Cancer scientists and mathematicians have found a way to simplify complicated biomolecular data about tumors, in principle making it way easier to prescribe the suitable treatment for a particular patient.
The new computational strategy transforms highly complicated information into a simplified format that focuses on patient-to-patient variation in the molecular signatures of cancer cells, in accordance with the researchers.
Genetic Makeup to Assist Physicians in Taking More Informed Decisions
Donald Geman, a professor in the Department of Applied Mathematics and Statistics who was senior author of the PNAS article said that the main point of this research paper was to introduce this methodology. He further adds that it also reports on some of the preliminary experiments by making use of the method in a bid to distinguish between closely related phenotypes of cancer.
The main challenge for doctors is that each of the primary form of cancer, such as prostrate or breast, might have numerous subtypes, each of which responds differently to a given treatment.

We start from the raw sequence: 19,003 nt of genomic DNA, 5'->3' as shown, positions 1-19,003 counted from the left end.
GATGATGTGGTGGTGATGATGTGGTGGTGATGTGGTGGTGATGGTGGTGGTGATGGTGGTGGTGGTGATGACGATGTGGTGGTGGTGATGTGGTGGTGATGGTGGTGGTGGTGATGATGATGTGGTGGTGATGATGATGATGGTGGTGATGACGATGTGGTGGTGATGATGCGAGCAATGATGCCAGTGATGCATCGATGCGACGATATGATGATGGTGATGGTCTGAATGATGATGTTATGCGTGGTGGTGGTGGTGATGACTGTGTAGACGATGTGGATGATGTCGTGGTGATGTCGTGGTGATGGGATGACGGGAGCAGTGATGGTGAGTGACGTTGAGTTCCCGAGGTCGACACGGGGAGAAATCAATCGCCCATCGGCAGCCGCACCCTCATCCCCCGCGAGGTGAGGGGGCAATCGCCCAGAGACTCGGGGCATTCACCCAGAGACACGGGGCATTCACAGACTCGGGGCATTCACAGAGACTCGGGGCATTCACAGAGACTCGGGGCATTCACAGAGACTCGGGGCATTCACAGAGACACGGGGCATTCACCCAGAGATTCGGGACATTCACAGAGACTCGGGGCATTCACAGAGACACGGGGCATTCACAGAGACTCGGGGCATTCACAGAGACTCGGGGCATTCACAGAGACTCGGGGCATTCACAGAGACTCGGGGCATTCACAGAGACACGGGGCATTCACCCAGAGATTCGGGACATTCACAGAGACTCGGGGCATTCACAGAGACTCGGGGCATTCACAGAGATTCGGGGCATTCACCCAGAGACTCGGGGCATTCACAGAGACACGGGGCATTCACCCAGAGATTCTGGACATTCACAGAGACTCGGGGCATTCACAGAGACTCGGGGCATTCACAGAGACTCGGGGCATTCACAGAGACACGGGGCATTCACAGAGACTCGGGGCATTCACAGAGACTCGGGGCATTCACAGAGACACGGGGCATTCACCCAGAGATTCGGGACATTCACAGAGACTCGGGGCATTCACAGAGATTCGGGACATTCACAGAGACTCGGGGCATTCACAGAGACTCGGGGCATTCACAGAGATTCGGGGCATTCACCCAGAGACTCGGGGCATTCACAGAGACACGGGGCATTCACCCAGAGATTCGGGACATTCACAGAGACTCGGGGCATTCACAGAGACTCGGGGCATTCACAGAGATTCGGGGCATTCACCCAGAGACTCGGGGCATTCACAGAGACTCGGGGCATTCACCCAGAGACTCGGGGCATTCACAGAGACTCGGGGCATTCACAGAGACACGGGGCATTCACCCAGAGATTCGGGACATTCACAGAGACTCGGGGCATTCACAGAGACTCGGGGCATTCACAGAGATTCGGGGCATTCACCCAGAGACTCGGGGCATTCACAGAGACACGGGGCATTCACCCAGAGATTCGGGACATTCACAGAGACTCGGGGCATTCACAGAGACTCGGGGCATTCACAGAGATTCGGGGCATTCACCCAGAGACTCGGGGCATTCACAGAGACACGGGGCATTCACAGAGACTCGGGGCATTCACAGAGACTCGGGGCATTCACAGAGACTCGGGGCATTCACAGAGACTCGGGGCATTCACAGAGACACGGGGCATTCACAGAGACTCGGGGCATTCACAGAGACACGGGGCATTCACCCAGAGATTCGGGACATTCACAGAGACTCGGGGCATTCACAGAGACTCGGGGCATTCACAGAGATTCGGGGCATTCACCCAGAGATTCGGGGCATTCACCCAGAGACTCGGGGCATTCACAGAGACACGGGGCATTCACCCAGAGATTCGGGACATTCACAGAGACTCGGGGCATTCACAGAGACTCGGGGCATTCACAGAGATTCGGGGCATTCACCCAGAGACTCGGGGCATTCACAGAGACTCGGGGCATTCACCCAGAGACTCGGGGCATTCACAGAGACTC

Knowing as much as possible about the impaired biological pathways and genetic makeup of a particular patient could assist the physicians in making more informed decisions about the prognosis and treatment, thereby adjusting them to the particular molecular profile.
Geman, who has earlier devoted many of his years for the improvement of computer vision technology, has been encouraged by the cancer-related project and hopes that it will served as a model for various other fruitful collaborations that involves advanced math and medicine.
This digital approach from scientists at the Johns Hopkins University has been detailed recently on Proceedings of the National Academy of Sciences, a science journal.